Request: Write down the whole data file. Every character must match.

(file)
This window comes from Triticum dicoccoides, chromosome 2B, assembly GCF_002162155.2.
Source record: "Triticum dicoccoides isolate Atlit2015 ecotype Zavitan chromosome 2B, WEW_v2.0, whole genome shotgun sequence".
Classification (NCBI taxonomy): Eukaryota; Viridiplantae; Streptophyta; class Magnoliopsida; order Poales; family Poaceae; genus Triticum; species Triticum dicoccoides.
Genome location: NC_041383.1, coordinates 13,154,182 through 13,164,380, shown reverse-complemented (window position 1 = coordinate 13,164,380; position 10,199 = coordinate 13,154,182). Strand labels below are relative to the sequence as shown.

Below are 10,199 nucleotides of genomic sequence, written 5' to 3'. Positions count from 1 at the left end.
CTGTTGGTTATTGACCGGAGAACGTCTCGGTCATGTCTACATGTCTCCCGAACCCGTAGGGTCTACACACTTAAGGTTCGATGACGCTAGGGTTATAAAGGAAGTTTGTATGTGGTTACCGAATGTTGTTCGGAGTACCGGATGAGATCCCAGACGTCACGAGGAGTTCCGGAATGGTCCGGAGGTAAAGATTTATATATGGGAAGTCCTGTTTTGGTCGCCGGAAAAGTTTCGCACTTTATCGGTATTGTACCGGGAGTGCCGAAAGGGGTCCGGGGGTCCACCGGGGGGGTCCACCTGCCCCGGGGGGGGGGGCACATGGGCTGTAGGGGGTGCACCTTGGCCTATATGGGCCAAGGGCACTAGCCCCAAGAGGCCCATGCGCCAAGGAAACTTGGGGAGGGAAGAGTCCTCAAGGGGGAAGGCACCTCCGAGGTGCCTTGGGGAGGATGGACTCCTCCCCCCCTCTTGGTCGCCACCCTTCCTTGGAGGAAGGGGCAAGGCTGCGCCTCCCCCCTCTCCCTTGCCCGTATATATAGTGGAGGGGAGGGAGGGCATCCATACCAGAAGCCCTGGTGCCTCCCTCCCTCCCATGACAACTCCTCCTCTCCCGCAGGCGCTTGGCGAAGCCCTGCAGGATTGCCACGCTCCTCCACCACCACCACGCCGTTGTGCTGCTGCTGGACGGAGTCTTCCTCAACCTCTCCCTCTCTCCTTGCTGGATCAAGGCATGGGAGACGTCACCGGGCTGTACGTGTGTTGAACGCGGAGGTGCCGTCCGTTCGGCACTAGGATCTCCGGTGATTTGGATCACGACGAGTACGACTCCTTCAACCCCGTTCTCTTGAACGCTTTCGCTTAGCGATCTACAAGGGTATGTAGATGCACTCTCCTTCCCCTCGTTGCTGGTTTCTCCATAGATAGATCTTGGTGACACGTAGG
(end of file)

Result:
This window comes from Triticum dicoccoides, chromosome 2B, assembly GCF_002162155.2.
Source record: "Triticum dicoccoides isolate Atlit2015 ecotype Zavitan chromosome 2B, WEW_v2.0, whole genome shotgun sequence".
Classification (NCBI taxonomy): Eukaryota; Viridiplantae; Streptophyta; class Magnoliopsida; order Poales; family Poaceae; genus Triticum; species Triticum dicoccoides.
Genome location: NC_041383.1, coordinates 13,154,182 through 13,164,380, shown reverse-complemented (window position 1 = coordinate 13,164,380; position 10,199 = coordinate 13,154,182). Strand labels below are relative to the sequence as shown.

Below are 10,199 nucleotides of genomic sequence, written 5' to 3'. Positions count from 1 at the left end.
CTGTTGGTTATTGACCGGAGAACGTCTCGGTCATGTCTACATGTCTCCCGAACCCGTAGGGTCTACACACTTAAGGTTCGATGACGCTAGGGTTATAAAGGAAGTTTGTATGTGGTTACCGAATGTTGTTCGGAGTACCGGATGAGATCCCAGACGTCACGAGGAGTTCCGGAATGGTCCGGAGGTAAAGATTTATATATGGGAAGTCCTGTTTTGGTCGCCGGAAAAGTTTCGCACTTTATCGGTATTGTACCGGGAGTGCCGAAAGGGGTCCGGGGGTCCACCGGGGGGGTCCACCTGCCCCGGGGGGGGGGGCACATGGGCTGTAGGGGGTGCACCTTGGCCTATATGGGCCAAGGGCACTAGCCCCAAGAGGCCCATGCGCCAAGGAAACTTGGGGAGGGAAGAGTCCTCAAGGGGGAAGGCACCTCCGAGGTGCCTTGGGGAGGATGGACTCCTCCCCCCCTCTTGGTCGCCACCCTTCCTTGGAGGAAGGGGCAAGGCTGCGCCTCCCCCCTCTCCCTTGCCCGTATATATAGTGGAGGGGAGGGAGGGCATCCATACCAGAAGCCCTGGTGCCTCCCTCCCTCCCATGACAACTCCTCCTCTCCCGCAGGCGCTTGGCGAAGCCCTGCAGGATTGCCACGCTCCTCCACCACCACCACGCCGTTGTGCTGCTGCTGGACGGAGTCTTCCTCAACCTCTCCCTCTCTCCTTGCTGGATCAAGGCATGGGAGACGTCACCGGGCTGTACGTGTGTTGAACGCGGAGGTGCCGTCCGTTCGGCACTAGGATCTCCGGTGATTTGGATCACGACGAGTACGACTCCTTCAACCCCGTTCTCTTGAACGCTTTCGCTTAGCGATCTACAAGGGTATGTAGATGCACTCTCCTTCCCCTCGTTGCTGGTTTCTCCATAGATAGATCTTGGTGACACGTAGG